I started a new model called Ruby and wanted a 3D printed version of it. The original model is here, created with Poser Pro and rendered in Eon Vue just to make a pretty image to compare the rendered image with a printed version.
I wanted a colored print but the arms and legs are too fragile for sandstone and the model has too many thin walls for colored plastic. So I wanted to know what it looks like in white plastic.
For additional comparisons, I used pictures of the printed model and a rendered image of the model in color and in white. The print is a bit grainy because the small print particles that make up the model are still a bit large. Smaller particles would generate a more smooth surface in my opinion but it would also take a lot longer to print.
This shot above displays how textures give shape to her hair. Even the white version has a texture setting some of the transparency, giving it some shape. This gets lost in the printed version, since 3D printing only works with shapes, not textures.
So, how about the rest? Front and back, right hand and left hand, right foot and left foot. The ruler in the front picture shows the model is slightly less than 20 cm high. The details look great, though. Even though the surface isn’t smooth, you can still see a lot of the original model in the print.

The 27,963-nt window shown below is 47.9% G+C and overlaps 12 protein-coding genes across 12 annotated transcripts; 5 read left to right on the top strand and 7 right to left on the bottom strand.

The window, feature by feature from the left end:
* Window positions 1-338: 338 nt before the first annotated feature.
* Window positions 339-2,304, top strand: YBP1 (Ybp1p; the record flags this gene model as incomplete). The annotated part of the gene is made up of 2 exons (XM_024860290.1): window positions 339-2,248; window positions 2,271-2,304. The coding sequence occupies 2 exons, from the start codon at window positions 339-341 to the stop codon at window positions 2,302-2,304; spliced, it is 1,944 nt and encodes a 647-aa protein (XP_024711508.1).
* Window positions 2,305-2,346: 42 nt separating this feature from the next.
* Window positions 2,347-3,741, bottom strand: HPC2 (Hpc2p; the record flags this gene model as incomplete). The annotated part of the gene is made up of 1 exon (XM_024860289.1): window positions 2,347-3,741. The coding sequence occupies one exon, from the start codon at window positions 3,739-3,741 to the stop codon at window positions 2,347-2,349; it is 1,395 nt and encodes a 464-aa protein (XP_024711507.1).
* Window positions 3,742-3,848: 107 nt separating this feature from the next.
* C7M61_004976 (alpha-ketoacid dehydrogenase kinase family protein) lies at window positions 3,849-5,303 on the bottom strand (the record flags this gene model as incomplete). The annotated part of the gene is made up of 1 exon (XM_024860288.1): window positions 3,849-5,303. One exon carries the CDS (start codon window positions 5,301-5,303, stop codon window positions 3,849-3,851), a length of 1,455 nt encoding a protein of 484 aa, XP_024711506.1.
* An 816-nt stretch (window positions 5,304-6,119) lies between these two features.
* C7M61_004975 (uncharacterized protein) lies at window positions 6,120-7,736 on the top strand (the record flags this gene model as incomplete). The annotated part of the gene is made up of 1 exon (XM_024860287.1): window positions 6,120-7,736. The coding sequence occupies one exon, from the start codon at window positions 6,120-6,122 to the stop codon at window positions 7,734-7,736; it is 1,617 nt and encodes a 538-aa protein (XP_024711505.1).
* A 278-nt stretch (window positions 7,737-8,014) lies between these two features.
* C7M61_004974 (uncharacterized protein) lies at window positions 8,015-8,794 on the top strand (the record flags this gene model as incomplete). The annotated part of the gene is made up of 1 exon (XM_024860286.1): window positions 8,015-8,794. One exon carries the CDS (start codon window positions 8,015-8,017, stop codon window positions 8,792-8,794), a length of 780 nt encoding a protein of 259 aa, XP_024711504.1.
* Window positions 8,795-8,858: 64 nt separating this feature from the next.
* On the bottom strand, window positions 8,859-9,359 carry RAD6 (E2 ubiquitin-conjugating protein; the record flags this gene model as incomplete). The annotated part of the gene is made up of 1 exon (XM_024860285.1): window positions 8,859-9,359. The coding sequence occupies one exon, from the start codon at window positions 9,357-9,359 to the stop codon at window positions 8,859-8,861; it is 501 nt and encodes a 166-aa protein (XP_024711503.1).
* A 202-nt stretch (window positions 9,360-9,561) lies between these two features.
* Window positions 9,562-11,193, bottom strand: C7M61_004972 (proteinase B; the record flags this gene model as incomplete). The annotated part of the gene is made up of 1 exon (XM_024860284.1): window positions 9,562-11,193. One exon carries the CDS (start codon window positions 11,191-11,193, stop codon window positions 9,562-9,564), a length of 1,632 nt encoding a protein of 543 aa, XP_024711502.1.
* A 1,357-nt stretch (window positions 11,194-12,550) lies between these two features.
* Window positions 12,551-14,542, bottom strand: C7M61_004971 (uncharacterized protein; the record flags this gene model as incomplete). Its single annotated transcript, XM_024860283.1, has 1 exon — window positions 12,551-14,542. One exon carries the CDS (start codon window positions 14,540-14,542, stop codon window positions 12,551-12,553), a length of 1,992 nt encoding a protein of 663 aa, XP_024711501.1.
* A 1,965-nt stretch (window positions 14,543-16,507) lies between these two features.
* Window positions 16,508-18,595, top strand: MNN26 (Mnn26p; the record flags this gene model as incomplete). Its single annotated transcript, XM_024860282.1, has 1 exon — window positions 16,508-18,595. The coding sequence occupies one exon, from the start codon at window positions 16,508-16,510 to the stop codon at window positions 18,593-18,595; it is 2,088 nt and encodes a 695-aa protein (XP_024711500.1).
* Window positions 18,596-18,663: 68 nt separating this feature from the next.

Her shoes look great though, even considering that these are the most vulnerable parts of the print. The straps are not connected to her foot and her toes are quite detailed. And I made her hands have a fistlike-shape but with some hollow area in them so that she could hold something in them. Which is exactly what I wanted. Now, I have to think about what she’s going to hold, though.
The next step is deciding how to continue with this model. I would like to paint it but that won’t be easy. Part of her face is barely reachable with a thin brush and making her look realistic would also be challenging. I’m a Software Engineer, not a Painter! So I’m probably keep her like this and make her hold two LED lights with a battery box and a switch and she would become a cute light. This will be fun!
I added a battery container, a switch and two lights to the model and added a picture of the result below. The wires are intentionally visible and so is the battery pack and switch. It did not require a lot of components but I did get to use my soldering iron and my glue pistol to get things in the proper place. (The switch is that blue thing on the bottom-left.)